Wednesday, April 30, 2008

Crafting Upper Division Writing Assessment

I've moved from being director of first-year writing to being director of upper division writing, and I am working on a pilot assessment procedure. Our department has expanded its 300 level offerings considerably, and we don't have a history of assessing these types of courses. I'm working from Bob Broad's What We Really Value and trying to craft a procedure that will work for our situation.

That's probably a lot of background information only slightly connected to what I wanted to write about. As I was figuring out the procedure, I started imaging the ideal 300 level portfolio.

1. Students should include everything. Get them into the habit of keeping track of their work, starting a filing system, organizing their electronic work in a coherent and manageable way. We could ask for "everything" in both print and e-format.
2. Everything might include short, non-revisable work, longer revisable projects, and the earlier drafts of those projects.
3. Revision--what do we want to teach? I wonder if we should require that students a) revise their lowest grade and b) revise one document radically. Try to get at a) the process of significant revision and b) the process or remediation, re-genrification (good new word?), transmediafication (another kind of remediation?).

Okay, back to crafting the portfolio assessment. I just wasn't sure where I wanted to store these portfolio ideas.

Monday, April 28, 2008

Valentino Achak Deng's Google Talk

I just discovered Valentino Achak Deng's Google Book talk on YouTube. He is the subject of Dave Egger's What is the What and does a nice job of telling his story--much like Joseph's--in a succinct, powerful, and occasionally humorous way.

Monday, April 21, 2008

For sale: The NEW Education

The new education has to take the form of training of perception instead of learning lists of concepts, so that we equip our young to navigate through entire fields of information. This is to train explorers and innovators, intellectual and cultural nomads rather than sedentary bureaucrats.

Eric McLuhan, "One Wheel, All Square."

Remembering how to teach

This semester has been a struggle for me, and as much as I would like to blame various factors, I have started to realize all the ways I have failed to be a teacher with a pedagogy or a plan. I need to remember:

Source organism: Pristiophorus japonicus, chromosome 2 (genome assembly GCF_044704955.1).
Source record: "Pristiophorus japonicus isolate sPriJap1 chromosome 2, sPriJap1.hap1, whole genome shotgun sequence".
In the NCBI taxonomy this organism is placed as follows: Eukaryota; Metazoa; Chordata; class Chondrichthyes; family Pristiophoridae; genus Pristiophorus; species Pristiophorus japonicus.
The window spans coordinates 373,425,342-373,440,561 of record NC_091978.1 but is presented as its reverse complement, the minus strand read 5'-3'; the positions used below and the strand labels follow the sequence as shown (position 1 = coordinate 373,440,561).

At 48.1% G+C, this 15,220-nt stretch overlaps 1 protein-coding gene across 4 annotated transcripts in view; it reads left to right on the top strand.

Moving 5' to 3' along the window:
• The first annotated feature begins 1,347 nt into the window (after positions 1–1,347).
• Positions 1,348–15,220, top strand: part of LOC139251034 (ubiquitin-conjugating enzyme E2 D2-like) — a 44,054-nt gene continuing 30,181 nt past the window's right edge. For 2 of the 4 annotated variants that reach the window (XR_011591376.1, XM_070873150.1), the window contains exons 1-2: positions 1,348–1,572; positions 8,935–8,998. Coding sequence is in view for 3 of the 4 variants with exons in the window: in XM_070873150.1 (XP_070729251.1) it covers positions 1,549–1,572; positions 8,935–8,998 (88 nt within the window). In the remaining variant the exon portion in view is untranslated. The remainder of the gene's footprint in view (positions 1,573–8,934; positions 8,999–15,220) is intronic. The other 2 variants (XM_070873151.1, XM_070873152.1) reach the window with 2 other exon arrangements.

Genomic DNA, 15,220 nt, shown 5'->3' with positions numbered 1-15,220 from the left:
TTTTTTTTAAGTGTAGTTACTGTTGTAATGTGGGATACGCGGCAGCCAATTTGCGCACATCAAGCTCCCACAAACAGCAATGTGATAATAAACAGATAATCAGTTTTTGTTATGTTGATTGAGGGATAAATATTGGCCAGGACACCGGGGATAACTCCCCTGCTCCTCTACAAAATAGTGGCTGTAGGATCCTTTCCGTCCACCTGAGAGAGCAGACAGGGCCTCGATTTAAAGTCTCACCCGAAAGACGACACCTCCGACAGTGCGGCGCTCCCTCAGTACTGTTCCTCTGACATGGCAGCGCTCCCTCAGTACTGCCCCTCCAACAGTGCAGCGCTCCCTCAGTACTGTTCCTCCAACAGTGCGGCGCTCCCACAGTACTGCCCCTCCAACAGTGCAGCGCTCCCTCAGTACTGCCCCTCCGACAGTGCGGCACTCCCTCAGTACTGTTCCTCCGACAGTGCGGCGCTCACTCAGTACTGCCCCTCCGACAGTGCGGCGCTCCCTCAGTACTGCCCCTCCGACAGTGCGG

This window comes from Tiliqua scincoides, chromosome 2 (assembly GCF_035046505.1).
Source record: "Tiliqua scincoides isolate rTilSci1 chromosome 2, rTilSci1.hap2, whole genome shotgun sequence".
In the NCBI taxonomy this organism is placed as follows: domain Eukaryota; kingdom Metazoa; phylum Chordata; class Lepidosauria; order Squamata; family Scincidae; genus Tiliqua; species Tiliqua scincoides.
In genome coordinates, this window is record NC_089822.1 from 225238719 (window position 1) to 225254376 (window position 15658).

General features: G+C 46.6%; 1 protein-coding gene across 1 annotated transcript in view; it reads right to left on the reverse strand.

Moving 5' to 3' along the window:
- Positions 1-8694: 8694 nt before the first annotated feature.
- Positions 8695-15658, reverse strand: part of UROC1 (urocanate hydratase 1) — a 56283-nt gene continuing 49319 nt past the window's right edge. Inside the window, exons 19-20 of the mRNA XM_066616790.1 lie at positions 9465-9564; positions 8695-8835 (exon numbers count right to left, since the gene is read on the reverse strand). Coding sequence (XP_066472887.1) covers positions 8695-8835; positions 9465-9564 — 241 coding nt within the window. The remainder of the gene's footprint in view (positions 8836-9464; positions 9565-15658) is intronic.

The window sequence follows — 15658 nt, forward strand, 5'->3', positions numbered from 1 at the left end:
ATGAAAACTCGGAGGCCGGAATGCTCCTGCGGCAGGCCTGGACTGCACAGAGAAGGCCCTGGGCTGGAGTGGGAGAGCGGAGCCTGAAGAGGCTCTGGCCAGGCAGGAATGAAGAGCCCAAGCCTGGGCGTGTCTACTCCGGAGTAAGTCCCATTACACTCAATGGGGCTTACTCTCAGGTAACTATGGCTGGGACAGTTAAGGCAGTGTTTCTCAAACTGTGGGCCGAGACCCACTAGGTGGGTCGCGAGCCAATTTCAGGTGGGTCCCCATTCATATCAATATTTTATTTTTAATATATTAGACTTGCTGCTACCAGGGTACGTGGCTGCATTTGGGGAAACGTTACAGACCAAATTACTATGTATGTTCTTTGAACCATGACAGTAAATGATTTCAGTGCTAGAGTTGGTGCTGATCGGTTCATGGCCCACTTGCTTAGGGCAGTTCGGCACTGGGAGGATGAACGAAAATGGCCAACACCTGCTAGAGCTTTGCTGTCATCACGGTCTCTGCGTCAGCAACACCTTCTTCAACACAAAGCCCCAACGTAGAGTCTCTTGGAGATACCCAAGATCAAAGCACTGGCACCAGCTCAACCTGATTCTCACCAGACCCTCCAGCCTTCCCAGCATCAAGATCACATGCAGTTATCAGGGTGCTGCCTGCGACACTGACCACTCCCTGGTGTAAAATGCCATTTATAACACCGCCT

1. Don’t just assign writing, teach it.
2. Don’t just cover material, interact with it.
3. Don’t just teach the course, teach the students.
4. Get the students to teach; they learn more from teaching than listening.
5. Don’t let the students disengage; confront disengagement.
6. Remember that the classroom is an environment; don’t let the environment deteriorate.

I'm sure the list needs to be much longer, but its a start.

Thursday, April 17, 2008

The essays I'd like to write this summer

1. Fathers Playing YuGiOh with Sons.
2. Run Over by The Ambulance.
3. Why Southern Sudan Still Matters.
4. Ulmer McLuhanized--an essai concrete.

If only summer would come.

Saturday, April 05, 2008

Bill Moyers, Hope in the Congo

Bill Moyer's Journal covered the rebuilding efforts in The Democratic Republic of the Congo. Southern Sudan faces many of the same challenges--lack of infrastructure, few jobs, no reliable food source, etc. What really stood out for me, and something that I have heard from Joseph and others in southern Sudan, is that life was good before the wars. People had enough food, kids were going to school, progress was being made and it was being made by the people of Sudan and the DRC. Joseph remembers a good life before the Sudanese Civil war of 1983-2005. Valentino Deng in What is the What describes a good life in his Sudanese village before the war. My Congolese friend Martin says life was good for him, he was going to school, his father had earned a Master's degree and was gainfully employed before the family was forced out of the Congo in 1999. I fear that many in the west assume these African countries are always at war within and among themselves; I fear that many in the west assume life has always been and will always be difficult in Africa, but that isn't an accurate perception. The wars disrupt everything, they destroy everything.

Thursday, April 03, 2008

The Future of Academic Libraries

I'm listening to David Lewis's talk on the future of academic libraries, based on his paper with roughly the same title. Good stuff! My couple of notes don't do his talk or work justice.

1. Libraries are a means, not an end.

2. Reposition library tools, resources, and expertise.

Can a library buy access to a good handbook? Can we be done with writing teachers using print-bound handbooks?